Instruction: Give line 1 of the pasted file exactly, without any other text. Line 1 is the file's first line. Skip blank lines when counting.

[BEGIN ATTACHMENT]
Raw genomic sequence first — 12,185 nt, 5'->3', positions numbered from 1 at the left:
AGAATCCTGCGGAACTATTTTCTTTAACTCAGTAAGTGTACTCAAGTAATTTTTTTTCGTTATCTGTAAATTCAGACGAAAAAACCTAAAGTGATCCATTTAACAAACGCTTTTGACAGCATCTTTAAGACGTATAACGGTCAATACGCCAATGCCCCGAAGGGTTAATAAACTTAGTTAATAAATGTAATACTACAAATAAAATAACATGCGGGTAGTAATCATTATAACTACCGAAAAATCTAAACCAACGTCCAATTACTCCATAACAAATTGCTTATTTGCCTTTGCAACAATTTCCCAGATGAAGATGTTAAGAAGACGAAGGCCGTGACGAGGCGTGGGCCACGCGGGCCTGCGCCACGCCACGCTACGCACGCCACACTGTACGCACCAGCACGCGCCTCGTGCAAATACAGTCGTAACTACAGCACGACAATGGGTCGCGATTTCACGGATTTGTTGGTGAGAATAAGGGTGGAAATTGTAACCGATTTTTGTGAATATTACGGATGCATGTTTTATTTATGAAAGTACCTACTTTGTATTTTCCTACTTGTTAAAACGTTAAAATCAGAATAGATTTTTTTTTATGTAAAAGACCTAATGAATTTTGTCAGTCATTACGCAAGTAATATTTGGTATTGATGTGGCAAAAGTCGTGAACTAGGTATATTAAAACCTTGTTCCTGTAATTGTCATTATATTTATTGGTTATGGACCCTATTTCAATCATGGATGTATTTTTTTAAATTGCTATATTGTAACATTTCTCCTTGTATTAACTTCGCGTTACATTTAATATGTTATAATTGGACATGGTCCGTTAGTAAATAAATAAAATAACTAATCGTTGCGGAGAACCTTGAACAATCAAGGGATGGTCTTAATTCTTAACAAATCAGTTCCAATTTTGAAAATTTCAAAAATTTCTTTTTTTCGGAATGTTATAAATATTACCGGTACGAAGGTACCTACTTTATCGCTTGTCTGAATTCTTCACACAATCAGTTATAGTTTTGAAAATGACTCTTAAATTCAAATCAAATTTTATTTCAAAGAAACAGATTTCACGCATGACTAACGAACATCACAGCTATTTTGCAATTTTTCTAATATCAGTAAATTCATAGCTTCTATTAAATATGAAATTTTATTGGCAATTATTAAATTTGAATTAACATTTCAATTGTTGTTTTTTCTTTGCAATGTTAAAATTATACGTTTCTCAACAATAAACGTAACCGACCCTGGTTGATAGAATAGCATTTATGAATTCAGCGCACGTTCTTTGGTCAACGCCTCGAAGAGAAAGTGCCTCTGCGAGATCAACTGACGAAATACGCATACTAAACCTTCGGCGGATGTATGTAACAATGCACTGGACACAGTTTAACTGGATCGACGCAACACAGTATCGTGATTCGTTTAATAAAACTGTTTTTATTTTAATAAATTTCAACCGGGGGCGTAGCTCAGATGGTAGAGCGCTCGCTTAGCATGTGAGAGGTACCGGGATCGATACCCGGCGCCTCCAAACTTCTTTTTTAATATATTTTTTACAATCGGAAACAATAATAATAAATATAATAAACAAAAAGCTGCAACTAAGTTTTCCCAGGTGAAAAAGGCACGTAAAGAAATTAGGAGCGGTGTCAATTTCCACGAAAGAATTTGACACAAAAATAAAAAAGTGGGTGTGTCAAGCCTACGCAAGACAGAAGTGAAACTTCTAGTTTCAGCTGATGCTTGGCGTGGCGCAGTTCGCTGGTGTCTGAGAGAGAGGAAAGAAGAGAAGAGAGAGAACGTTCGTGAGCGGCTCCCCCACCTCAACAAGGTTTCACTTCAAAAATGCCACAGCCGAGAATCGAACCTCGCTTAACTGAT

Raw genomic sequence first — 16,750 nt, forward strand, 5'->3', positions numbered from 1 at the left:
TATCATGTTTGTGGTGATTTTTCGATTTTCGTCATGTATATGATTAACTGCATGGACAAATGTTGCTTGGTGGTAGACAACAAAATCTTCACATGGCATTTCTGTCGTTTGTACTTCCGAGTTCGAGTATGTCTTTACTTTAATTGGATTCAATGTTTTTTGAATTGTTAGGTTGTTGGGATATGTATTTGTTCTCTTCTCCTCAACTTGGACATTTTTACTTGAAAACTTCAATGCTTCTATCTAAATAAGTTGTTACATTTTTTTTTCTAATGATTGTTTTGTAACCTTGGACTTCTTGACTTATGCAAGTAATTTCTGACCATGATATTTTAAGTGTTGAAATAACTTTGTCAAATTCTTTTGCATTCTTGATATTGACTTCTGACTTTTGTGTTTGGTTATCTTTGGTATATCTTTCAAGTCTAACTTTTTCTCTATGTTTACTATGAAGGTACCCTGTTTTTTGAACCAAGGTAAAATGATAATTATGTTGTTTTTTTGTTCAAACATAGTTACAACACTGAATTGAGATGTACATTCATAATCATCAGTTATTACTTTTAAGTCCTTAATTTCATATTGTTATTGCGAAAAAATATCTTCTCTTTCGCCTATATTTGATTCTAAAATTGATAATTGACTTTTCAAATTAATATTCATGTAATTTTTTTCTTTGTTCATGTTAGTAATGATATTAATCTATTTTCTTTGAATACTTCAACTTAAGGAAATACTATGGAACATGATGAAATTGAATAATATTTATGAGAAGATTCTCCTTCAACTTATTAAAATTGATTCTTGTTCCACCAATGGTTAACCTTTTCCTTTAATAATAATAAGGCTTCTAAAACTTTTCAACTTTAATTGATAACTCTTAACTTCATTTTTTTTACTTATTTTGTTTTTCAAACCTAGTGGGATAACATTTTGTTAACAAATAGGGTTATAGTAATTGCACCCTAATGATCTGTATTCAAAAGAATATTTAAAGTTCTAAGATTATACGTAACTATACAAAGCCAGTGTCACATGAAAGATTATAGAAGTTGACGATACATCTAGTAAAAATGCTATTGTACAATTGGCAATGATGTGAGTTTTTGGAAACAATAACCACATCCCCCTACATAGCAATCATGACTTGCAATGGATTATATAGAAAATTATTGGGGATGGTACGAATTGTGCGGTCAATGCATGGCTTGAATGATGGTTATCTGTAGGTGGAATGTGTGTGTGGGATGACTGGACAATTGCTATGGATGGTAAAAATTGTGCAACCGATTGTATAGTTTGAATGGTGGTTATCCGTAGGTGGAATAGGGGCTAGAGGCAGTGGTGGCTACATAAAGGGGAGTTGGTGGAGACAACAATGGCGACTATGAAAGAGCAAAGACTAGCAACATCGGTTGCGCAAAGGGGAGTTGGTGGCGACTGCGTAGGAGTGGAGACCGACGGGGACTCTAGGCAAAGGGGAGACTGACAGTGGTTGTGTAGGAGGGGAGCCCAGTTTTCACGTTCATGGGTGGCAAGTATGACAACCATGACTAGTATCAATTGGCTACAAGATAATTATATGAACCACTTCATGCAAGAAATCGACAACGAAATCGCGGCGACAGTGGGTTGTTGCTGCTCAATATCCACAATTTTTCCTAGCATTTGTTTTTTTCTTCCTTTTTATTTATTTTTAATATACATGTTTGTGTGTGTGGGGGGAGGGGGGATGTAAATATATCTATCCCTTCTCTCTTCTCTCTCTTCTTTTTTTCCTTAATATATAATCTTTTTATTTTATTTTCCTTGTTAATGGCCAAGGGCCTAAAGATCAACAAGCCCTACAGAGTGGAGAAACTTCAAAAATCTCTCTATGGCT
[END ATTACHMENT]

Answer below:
Raw genomic sequence first — 12,185 nt, 5'->3', positions numbered from 1 at the left: